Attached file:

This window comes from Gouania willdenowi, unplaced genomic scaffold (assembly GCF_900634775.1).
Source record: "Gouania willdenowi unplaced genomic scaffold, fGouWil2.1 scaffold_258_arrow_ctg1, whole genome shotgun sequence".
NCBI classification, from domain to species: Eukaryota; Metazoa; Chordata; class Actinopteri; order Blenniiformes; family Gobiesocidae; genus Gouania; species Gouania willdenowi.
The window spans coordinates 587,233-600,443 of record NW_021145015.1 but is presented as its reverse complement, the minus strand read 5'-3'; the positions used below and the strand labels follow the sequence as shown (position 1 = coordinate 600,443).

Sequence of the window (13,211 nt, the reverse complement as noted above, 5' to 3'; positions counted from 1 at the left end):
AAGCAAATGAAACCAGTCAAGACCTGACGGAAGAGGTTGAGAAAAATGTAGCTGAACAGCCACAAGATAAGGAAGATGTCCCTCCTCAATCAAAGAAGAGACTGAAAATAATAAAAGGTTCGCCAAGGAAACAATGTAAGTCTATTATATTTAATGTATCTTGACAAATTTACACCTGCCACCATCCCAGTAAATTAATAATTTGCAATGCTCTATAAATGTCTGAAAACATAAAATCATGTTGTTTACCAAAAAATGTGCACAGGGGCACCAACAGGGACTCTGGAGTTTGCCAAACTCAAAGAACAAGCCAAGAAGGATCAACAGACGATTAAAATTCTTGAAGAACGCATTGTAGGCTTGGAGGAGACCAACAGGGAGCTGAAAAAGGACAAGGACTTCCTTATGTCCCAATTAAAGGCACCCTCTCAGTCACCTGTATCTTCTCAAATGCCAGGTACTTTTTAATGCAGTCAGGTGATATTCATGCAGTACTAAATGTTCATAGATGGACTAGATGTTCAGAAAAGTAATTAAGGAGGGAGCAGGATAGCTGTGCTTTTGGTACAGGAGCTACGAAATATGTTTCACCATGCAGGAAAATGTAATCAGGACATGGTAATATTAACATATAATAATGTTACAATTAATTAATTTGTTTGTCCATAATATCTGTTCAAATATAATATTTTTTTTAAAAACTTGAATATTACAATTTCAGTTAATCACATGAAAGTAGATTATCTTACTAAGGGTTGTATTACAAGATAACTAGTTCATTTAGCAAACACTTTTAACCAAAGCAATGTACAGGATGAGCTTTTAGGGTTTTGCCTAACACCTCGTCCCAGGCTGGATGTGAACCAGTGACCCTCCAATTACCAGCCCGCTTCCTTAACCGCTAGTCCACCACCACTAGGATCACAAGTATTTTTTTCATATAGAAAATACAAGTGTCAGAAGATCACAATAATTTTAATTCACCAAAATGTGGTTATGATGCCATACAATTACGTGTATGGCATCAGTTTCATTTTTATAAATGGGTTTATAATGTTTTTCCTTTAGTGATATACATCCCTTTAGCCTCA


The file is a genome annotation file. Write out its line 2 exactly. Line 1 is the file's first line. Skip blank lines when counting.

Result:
Source record: "Gouania willdenowi unplaced genomic scaffold, fGouWil2.1 scaffold_258_arrow_ctg1, whole genome shotgun sequence".